A baseball-related Who QAed This Shit? It’s as American as an apple-and-hotdog pie*!
* Bleah! Kids, don’t try this at home.
Allow me to start by filling in the background for those of you who can’t recall the last time you watched a televised baseball game.
Typically, when a relief pitcher comes into the game, the broadcaster will overlay an box on the screen to provide viewers with some background on the pitcher. This is what’s so delightfully referred to as a “value add” because it immeasurably enriches your viewing experience.
But I digress.
Every network has its own version of the overlay with a layout designed to showcase the information they believe their viewers desperately crave. Here, for instance, is what you get on Comcast SportsNet California, broadcast home of the Oakland Athletics:
Pretty straightforward. Name, number, team (in case you’ve forgotten which game you’re watching, I suppose), a handful of basic statistics about his performance so far this year*, and, down at the bottom, a single yellow bullet point.
* Occasionally, especially at the beginning of the season, you’ll get last year’s stats or career numbers.
And it all works well–until it doesn’t, as happened last week in a game between the As and the Yankees:
That’s an interesting bullet point, isn’t it?
Apparently the UI for creating the overlay prefills the data entry field with a helpful reminder. In haste to get the overlay on viewers’ screens, the stats person didn’t supply a bullet point. Oops.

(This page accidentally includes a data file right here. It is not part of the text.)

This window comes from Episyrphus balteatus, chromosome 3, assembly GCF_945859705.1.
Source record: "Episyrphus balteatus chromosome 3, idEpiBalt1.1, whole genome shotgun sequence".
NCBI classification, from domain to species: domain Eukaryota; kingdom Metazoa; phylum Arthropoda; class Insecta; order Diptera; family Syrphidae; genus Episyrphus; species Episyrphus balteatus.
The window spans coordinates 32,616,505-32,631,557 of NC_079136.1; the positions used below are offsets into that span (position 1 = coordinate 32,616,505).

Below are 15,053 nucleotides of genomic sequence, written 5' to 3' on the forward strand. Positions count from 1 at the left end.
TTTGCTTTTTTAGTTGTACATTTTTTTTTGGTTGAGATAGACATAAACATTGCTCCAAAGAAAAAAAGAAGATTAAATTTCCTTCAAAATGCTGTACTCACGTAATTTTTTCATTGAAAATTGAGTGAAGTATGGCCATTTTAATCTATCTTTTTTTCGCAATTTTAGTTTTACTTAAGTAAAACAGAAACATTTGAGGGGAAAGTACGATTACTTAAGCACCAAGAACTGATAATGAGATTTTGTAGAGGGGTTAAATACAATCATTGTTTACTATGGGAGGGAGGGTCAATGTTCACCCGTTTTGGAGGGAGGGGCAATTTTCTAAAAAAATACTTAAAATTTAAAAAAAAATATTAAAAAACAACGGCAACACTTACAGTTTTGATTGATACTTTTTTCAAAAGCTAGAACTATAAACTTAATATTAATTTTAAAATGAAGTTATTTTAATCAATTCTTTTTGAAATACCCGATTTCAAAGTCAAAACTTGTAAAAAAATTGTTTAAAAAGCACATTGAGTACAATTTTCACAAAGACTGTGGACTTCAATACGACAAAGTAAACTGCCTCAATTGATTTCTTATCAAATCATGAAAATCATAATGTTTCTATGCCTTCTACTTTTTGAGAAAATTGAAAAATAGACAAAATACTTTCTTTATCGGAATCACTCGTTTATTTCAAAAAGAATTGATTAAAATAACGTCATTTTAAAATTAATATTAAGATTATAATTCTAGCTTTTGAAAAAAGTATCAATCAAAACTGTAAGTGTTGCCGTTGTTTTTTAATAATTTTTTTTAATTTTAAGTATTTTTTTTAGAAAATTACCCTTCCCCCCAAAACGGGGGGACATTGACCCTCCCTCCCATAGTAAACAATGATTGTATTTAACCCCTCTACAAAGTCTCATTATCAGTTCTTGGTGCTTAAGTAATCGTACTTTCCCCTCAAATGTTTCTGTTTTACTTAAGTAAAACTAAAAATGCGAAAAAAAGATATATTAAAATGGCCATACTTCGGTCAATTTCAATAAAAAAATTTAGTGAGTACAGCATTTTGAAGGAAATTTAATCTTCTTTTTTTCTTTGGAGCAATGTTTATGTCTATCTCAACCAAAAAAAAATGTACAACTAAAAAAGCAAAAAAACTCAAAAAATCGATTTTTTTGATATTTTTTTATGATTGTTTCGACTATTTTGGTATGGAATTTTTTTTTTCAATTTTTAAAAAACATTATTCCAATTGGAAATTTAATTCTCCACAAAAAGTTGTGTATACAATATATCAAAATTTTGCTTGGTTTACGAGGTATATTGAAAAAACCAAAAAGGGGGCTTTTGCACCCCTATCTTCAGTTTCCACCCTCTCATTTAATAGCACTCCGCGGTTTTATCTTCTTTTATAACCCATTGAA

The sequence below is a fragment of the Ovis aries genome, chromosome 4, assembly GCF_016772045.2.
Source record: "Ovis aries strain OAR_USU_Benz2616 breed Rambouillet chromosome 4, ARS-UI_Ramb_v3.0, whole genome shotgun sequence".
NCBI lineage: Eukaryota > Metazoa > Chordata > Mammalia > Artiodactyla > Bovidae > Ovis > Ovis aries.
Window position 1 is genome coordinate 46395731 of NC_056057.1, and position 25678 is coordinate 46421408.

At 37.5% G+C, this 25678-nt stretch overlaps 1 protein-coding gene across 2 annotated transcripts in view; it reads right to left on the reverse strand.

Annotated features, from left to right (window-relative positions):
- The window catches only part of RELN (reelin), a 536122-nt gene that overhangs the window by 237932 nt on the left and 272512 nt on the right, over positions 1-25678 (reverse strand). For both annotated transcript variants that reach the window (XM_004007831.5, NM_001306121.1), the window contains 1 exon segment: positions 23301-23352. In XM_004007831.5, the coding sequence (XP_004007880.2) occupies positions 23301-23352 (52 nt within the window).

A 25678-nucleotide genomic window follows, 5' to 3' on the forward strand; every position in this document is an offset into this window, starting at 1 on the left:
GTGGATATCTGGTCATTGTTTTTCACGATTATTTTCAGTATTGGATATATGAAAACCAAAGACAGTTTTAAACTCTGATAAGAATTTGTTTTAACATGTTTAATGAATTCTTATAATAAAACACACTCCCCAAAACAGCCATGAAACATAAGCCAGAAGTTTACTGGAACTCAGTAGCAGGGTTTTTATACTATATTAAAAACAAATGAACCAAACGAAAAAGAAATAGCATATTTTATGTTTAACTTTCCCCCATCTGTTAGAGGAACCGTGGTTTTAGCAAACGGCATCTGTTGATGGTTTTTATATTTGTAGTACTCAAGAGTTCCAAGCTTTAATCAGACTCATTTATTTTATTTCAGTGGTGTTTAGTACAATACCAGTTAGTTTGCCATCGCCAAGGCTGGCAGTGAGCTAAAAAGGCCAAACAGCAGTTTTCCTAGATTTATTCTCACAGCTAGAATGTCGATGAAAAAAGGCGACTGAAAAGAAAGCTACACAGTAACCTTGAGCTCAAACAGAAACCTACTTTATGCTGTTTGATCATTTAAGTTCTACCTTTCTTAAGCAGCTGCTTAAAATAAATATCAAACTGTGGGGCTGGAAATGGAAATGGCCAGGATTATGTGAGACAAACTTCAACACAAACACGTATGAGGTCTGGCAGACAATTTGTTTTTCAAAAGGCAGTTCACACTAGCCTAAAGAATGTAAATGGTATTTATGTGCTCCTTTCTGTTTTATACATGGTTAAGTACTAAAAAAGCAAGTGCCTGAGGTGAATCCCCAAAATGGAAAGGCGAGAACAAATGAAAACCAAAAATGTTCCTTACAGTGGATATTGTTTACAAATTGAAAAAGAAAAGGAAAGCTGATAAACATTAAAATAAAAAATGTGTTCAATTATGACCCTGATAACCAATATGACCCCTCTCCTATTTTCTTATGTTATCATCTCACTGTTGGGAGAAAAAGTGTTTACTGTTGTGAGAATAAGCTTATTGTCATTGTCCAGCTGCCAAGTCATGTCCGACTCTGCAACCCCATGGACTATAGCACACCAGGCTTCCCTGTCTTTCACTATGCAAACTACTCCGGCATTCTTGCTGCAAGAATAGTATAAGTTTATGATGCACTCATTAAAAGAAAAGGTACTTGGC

Now, I’m not suggesting that our unfortunate stats person is responsible for a QA failure. That’s not his or her job.
No, the failure is on some anonymous QA engineer at whatever video software house CSNCA hired to create the overlay code. Either nobody ever tested this scenario, or the bug was prioritized too low.
In all seriousness, however, it’s the software design that’s at fault. The overlay software must* do one of two things:
- Prevent the user from pressing the “Display to 29,000 Viewers**” button if the default text is still in the field.
- Treat the default text in the same way it handles an empty field.
* I’m using the word in the specification sense. “May” is optional, “must” is not.
** Yes, the As’ TV ratings suck. (That number comes from an article in Forbes last year.)
QA for the Yankees’ YES network, by the way, does the job right:
We need more graphics to fill the screen. No need to watch th he game. Graphics, exciting play at the plate, rerun in very slow motion and then more graphics, please. And no graphic is complete without a sponsor.
I will admit to liking on-screen pitch location displays, even though they’re typically sponsored. I like having the evidence that the umpire sucks. But only after the pitch, thank you very much. ESPN’s current habit of displaying it live is annoying as [expletive].
And yeah, load up the graphics and overlays during the post-game shows and highlight reels, but again, keep ’em out of live games!
Ha. All tongue in cheek over here. Less is more. Much much more.